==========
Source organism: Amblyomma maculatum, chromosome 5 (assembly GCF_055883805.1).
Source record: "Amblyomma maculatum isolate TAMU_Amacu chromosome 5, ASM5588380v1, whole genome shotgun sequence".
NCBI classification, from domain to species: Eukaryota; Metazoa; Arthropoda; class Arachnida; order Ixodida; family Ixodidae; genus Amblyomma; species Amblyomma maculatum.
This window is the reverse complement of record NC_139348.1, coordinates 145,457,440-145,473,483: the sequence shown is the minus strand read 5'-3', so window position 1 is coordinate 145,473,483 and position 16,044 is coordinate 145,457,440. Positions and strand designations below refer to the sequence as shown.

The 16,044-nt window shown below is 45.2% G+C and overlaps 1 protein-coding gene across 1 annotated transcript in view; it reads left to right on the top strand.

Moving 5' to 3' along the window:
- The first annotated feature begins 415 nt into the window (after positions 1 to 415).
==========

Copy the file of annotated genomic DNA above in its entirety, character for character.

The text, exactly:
Source organism: Amblyomma maculatum, chromosome 5 (assembly GCF_055883805.1).
Source record: "Amblyomma maculatum isolate TAMU_Amacu chromosome 5, ASM5588380v1, whole genome shotgun sequence".
NCBI classification, from domain to species: Eukaryota; Metazoa; Arthropoda; class Arachnida; order Ixodida; family Ixodidae; genus Amblyomma; species Amblyomma maculatum.
This window is the reverse complement of record NC_139348.1, coordinates 145,457,440-145,473,483: the sequence shown is the minus strand read 5'-3', so window position 1 is coordinate 145,473,483 and position 16,044 is coordinate 145,457,440. Positions and strand designations below refer to the sequence as shown.

The 16,044-nt window shown below is 45.2% G+C and overlaps 1 protein-coding gene across 1 annotated transcript in view; it reads left to right on the top strand.

Moving 5' to 3' along the window:
- The first annotated feature begins 415 nt into the window (after positions 1 to 415).